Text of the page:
The next question which the Court has to consider and decide is of chief importance, and is as follows:—Was the victory obtained by the Ngatihaua at Taumatawiwi a conquest in the sense of enabling them to take the land claimed by them, and did they in fact take, occupy, and possess themselves of the land in question? A) victory is not necessarily a conquest. The party beaten on one day may be more ready for the battle on the next than the enemy by whom they were worsted, and the Ngatihaua themselves declare that the night after the battle of Taumatawiwi was passed by them in. great exertions to burn their dead lest they should fall into the hands of the enemy; dry timber for the purpose was scarce and distant, and exhausted as they must have been by the long and desperate contest of the previous day, it does not seem likely they would have undertaken this excessive and unusual labour unless they had at the time considered themselves in a very unpromising condition, and not the victors who had won by conquest a large tract of land in the enemy's page 116country, the nearest point of which was twenty-five miles distant, and extending more than ten miles further into the enemy's country, to save from whose hands they were now burning the bodies of their nearest relations and bravest men. It however appears certain from the evidence, and from their own admission, that almost the whole number of their dead were burned by the Ngatihaua for the reasons stated, although the object was not fully accomplished until about the second day after the fight. Inconsistent as this statement by the Ngatihaua may appear at first sight, with the position of having conquered or taken a large tract of land from the Marutuahu, it is not at all so with the admission they make that they did not conquer the tribe of Marutuahu or weaken in any way their military power as compared to their own; nor is it indeed, when closely examined, inconsistent with the assertions that they took the land as a consequence of the battle, as subsequent events arising from the battle might certainly have given the power to do so, and this is in fact what the Ngatihaua affirm to have occurred and claim to have done, and the whole of the evidence which they bring forward, commencing with the events which took place on the morning after the battle, and which goes on to give the history of the two tribes, with their relative position to each other from that time to a recent date, is intended to show that they did actually take and occupy and hold the lands of the Aroha, from immediately after the battle of Taumatawiwi, of their own act and without any cession of the land having been made to them by the Marutuahu tribe, and without any reference to their wishes or consent in the matter. It is necessary, with the view of arriving at a just conclusion, to follow this evidence step by step, to examine it closely, to compare it, not only with facts brought in evidence by the other party, but with itself in its different parts, and also to closely observe the relations which have existed between the two parties from the morning of the battle of Taumatawiwi to the present day. There are, however, some matters proved in evidence or admitted by either party, which must before going any further, be noticed, and some remarks as to their bearing on the case made.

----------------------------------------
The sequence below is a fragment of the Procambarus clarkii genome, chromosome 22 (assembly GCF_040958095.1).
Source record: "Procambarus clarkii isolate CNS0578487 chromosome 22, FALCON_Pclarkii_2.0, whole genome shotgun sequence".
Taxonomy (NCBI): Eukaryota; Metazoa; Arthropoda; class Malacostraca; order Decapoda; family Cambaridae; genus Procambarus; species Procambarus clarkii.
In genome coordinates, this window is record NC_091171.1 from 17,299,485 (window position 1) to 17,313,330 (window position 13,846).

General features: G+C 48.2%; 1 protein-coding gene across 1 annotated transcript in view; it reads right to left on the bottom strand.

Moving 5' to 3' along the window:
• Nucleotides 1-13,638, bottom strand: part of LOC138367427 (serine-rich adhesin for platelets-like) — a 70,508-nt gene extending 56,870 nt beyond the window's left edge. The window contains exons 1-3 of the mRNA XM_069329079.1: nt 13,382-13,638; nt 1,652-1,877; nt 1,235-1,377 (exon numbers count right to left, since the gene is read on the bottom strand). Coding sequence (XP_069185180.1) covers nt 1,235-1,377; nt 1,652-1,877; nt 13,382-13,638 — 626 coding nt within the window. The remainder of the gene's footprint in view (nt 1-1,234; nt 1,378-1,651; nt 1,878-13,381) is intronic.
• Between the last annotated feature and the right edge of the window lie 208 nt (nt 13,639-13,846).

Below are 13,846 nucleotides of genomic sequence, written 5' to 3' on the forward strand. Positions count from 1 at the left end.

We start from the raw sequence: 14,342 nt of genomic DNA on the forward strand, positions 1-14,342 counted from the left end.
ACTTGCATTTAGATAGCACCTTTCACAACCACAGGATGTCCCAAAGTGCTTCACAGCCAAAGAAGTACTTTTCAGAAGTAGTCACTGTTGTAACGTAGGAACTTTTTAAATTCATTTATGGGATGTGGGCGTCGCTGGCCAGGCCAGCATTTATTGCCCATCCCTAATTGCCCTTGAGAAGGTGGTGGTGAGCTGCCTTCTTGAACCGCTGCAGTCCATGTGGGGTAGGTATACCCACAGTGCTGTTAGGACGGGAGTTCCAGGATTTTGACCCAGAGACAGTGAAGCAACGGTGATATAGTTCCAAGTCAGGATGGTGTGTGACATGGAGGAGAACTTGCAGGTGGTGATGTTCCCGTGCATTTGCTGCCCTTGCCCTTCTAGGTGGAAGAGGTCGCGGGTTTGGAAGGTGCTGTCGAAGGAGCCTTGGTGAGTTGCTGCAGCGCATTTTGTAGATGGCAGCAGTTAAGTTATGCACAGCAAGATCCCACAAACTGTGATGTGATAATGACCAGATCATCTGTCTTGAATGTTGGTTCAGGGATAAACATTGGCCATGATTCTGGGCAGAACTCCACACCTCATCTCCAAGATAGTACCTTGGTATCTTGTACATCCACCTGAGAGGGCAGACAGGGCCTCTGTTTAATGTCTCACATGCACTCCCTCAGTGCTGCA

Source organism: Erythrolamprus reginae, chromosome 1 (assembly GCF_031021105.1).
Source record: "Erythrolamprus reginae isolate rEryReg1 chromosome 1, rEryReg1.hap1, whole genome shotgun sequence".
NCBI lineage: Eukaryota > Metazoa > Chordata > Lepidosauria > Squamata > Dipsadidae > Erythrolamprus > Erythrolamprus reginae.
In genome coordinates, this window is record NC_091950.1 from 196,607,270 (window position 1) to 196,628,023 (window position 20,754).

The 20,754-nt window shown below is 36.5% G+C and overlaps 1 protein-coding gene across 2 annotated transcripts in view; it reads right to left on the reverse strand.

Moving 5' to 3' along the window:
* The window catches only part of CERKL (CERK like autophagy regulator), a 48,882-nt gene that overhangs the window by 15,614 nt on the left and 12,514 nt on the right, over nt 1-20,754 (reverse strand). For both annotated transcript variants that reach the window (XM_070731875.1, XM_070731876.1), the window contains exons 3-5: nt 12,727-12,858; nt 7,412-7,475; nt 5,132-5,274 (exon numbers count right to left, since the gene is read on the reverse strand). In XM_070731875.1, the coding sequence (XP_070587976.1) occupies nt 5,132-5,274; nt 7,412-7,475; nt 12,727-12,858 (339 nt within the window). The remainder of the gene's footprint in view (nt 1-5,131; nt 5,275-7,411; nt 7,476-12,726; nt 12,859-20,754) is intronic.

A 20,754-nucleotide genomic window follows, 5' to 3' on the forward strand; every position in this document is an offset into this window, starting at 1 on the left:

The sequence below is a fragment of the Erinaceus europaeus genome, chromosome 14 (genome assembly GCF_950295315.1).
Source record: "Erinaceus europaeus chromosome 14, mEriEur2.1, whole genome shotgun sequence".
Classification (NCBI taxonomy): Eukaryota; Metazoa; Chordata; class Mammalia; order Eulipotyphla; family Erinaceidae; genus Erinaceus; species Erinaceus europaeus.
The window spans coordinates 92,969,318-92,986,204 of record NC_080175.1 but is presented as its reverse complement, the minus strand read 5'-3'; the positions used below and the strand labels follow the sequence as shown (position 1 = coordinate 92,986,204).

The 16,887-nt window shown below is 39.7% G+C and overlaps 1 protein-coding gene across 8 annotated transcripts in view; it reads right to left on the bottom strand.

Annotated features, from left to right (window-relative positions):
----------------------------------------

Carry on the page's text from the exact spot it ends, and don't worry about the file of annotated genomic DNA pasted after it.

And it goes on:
The block of land claimed by the Ngatihaua, and called Te Aroha, is situated at the southern extremity of the Marutuahu estate or territory, and may be about eighty miles south of Cape Colville, which is the northern boundary of the Marutuahu lands; it never was a principal residence of the Marutuahu tribes, though sometimes occupied and resided on at will by families or parties, more or less numerous, of the Marutuahu people, whose principal places of abode, permanent settlements, cultivated lands, forts, and heads of population, were scattered over the Marutuahu country at distances of from thirty, forty, and fifty, to eighty miles from the Aroha block, as was the case when a strong division of the Marutuahu tribe lived at Moehau, Cape Colville, and where they were on one occasion attacked by the Ngapuhi. whom they repulsed with loss. Owing to these circumstances, and to the insecurity attendant in those days on any small number of people living at too great a distance page 117from their tribe, or in any unprotected situation, the Aroha lands, and particularly that part of them to the West of the Waihou river and nearest to the Waikato country, were often for several years entirely uninhabited, or merely visited at irregular and sometimes long intervals by the Marutuahu owners, and in general only for the purpose of catching eels, for which the ponds, streams, and swamps on the Aroha were famous. The occupation of the Aroha lands by the Marutuahu owners previously to the battle of Taumatawiwi having been of the nature described, they are not, in asserting or establishing a continuity of ownership subsequent to that event, obliged to show any different, more permanent, or positive occupation than on former occasions. It is sufficient for them to show that they could come upon the land at will, cultivate or make other use of it when they chose, and that they prevented the settlement or permanent occupation of the land by others. From the admission made by the Ngatihaua claimants, that neither after the battle of Taumatawiwi nor at any other time was there any cession of land made to them by the Marutuahu; and also in consequence of their declaration that they took the land without the consent, and, therefore, as must be inferred, against the will of the Marutuahu people, it is incumbent on them, the Ngatihaua claimants, on coming in as new owners, to prove that they did enter into practical possession and did occupy the land exclusively, undoubtedly, and permanently, and that they kept off the Marutuahu people especially, and prevented them from exercising any acts on, or making any use of, the land, which might be construed as acts of continued ownership. The Ngatihaua are doubly bound to show that they have fulfilled these conditions, in consequence of admitting that they did not conquer, subjugate, or even weaken the Marutuahu people, which admission leaves them nothing in fact on which to found their claim but occupation, and which should therefore be of the most undoubted, permanent, and exclusive nature to assume the character of ownership, for mere transient intrusion by a few persons unable to hold their position against the Marutuahu would be but our ordinary trespass, and establish no right. The title of the Ngatihaua depending then on long and unbroken occupation, without any cession having been made to them by the original owners, and without, as they admit, having weakened or depressed the original owners in any way, in their military power, the proof of that occupation should be rigorous and complete, which, if given, would imply a practical, though tacit, acquiescence on the part of the Marutuahu, on which a title of ownership by the Ngatihaua might well be founded in Maori usage and custom. The Ngatihaua bring many witnesses to prove the fact of their occupation of the land for a long series of years, which is absolutely denied by the Marutuahu, who bring an equal amount of evidence in support of their version of the case, and the evidence throughout is of such a contradictory character that it has only been with the greatest difficulty, and by facts brought out chiefly by a close cross-page 118examination of witnesses, by the evidence of a few uninterested persons, and by a close enquiry and examination into the condition of the two tribes and the relations they maintained towards each other, from the battle of Taumatawiwi till a recent period, that the Court has been at last enabled to come to a decision in the matter; but as this case has been so long and pertinaciously contested, and the property adjudicated upon is of very considerable value, it will be well, even though it may be tedious, to show the principal reasons and considerations on which the judgment of the Court is founded, and to do this will involve the quotation and recapitulation of evidence to a considerable length.